Needless to say the two others are chasing him.

It’s like watching a flying circus. A few minutes later the adult female arrives with nothing that I can see.  The two remaining chicks chase her any way  thinking she has something.  She then makes an abrupt wing-over into a stoop and deftly picks off a white crown sparrow sitting on the dirt parking lot.  The two chicks try to follow her. They could not keep up, but they saw what she did.  Now they know where these meals come from.

The last chick had to wait another hour before he got fed.

Happy trails, Bob

At Piedras Blancas Light Station in San Simeon, there are three chicks and at Shell Beach, four chicks.

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Today we fly…

Observation date: 26 May 2015

A great day for the three young falcons, for they took to the air today sometime before we arrived at the north side of Morro Rock. Looking up toward the nest site, there were no chicks visible.

Gordon Robb was a few minutes ahead of me and said, “It looks like a chick on the shark fin.”

After setting up my equipment another one popped up from behind the same fin-shaped rock. The rock is located at the far left end of the north face, high up jutting into the sky line.

Juveniles peregrine falcons on first flight

Silhouette of the young fledglings                                     Photo by Gordon Robb

After watching the two for a while, we started looking for “peek-a-boo,” the one that seems to be a little behind on everything. Our best guess was that he was still in the nest site, out of sight. Upon further observations, we noticed a Western Gull making repeated swoops near some brush about twenty yards to the right of the shark fin. Within a minute, the adult female came screaming in on the gull at Mach 7, raking it with the hallux* talon. We knew then the whereabouts of “peek-a-boo.” He was not left behind as we thought, but had crash landed in the bushes behind the rocks. His only mistake was that he crashed too close to the gull’s nest.

We didn’t get to see the actual first flights that day, but when we did see them, they were a 125 yards away and no lower than the elevation of the nest site. This was pretty remarkable for all three on their first attempt on flying.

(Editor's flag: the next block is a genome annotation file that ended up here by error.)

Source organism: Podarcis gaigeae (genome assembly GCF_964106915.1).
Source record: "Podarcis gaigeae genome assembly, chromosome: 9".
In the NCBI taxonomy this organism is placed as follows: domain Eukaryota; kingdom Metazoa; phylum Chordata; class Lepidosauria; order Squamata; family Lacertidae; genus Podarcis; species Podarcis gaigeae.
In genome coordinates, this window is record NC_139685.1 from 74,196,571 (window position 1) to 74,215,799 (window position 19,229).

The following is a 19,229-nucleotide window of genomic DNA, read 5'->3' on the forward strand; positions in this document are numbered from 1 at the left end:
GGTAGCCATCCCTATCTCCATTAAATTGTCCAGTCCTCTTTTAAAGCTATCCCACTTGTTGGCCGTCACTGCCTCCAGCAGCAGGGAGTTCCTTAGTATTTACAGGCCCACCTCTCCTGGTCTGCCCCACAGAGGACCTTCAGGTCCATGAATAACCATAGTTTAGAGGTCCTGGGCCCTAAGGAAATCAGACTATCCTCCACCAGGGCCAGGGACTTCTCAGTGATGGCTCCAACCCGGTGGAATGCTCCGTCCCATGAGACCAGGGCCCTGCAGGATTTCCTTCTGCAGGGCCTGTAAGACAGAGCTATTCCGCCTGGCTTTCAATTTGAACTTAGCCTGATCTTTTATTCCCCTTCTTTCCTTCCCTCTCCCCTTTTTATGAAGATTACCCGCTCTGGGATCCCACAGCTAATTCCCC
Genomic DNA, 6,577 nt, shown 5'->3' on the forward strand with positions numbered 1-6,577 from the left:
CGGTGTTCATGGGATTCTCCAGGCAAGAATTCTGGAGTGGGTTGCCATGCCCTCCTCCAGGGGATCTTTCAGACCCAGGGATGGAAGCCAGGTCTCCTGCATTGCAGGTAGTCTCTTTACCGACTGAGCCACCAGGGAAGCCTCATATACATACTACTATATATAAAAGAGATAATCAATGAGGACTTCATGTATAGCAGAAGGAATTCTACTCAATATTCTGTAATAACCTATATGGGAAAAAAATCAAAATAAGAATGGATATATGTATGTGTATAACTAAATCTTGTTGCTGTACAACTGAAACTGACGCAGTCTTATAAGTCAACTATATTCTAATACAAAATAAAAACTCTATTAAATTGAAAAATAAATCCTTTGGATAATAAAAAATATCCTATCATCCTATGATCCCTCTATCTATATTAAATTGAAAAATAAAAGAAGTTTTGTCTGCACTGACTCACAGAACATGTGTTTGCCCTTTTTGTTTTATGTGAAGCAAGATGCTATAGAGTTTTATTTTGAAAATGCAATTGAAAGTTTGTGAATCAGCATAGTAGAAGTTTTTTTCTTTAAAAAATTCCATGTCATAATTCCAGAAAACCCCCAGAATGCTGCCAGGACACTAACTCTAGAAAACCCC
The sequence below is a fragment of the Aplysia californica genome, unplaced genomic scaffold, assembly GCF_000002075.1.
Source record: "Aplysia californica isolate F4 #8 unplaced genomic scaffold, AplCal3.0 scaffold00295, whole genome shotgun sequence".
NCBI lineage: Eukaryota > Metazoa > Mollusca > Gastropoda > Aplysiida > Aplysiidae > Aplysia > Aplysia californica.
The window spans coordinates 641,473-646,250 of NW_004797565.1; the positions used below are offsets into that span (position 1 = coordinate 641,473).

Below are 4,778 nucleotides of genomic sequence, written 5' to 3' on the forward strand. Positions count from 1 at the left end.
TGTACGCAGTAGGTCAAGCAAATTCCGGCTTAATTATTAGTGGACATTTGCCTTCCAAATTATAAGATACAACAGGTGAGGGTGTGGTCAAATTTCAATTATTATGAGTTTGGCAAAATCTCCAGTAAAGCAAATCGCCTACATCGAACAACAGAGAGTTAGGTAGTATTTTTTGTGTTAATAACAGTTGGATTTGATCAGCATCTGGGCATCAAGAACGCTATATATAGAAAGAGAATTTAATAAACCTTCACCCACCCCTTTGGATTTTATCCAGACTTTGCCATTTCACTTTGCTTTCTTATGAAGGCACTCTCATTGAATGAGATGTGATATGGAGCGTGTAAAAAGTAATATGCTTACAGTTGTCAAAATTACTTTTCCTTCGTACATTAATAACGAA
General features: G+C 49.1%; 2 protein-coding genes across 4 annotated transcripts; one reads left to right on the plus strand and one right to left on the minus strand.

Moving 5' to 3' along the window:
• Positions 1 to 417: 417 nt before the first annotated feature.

Juveniles peregrine falcons on first flight

Lift off                                      Photo by Gordon Robb

We stayed there for a total of six hours watching the parents bring food to each. The young ones making several more flights, never lower than the first.  Except there was  one that a chick made when he dove on a gull and surprised himself that he could stay with a gull for a few fast sharp turns.

Payback time is just down the road.

Happy trails, Bob

The south side falcons have started breeding again. So maybe a second clutch is in the making.

*hallux – The toe which faces backwards on most raptors. It is the hallux that rakes the flesh or pulls feathers.  In hawks, this is the talon most responsible for puncturing the vitals of prey.  See Glossary for more information and the archived article with photos dated May 2014.

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A rare peek at “peek-a-boo”…

Peregrine chicks

North side female with two  of her peregrine chicks                           Photo by Cleve Nash

Peregrine chicks

Female with her peregrine chicks                           Photo by Cleve Nash

Observation date: 18 May 2015

Gale force winds with gusts up to 45 miles/hour does not make viewing very enjoyable, not to say what it does to the equipment. Although all three chicks on the north side were visible, they are spending much more time outside the the nest site the last couple days. The young bold one took to climbing up the sloping rock where the adult female perches. Today there were two young up there and both were being fed by the mother who had previously brought in a large white prey item. It could have been a gull chick. I couldn’t make a positive identification. The head had already been dispatched.

They young don’t seem to go back to the nest site much, but rather crouch down in a crevice  of the sloping rock where it backs up to the rock behind. When you don’t see them at all, they are in that crevice.

All three peregrine chicks looking out

Three curious peregrine chicks                                      Photo by Cleve Nash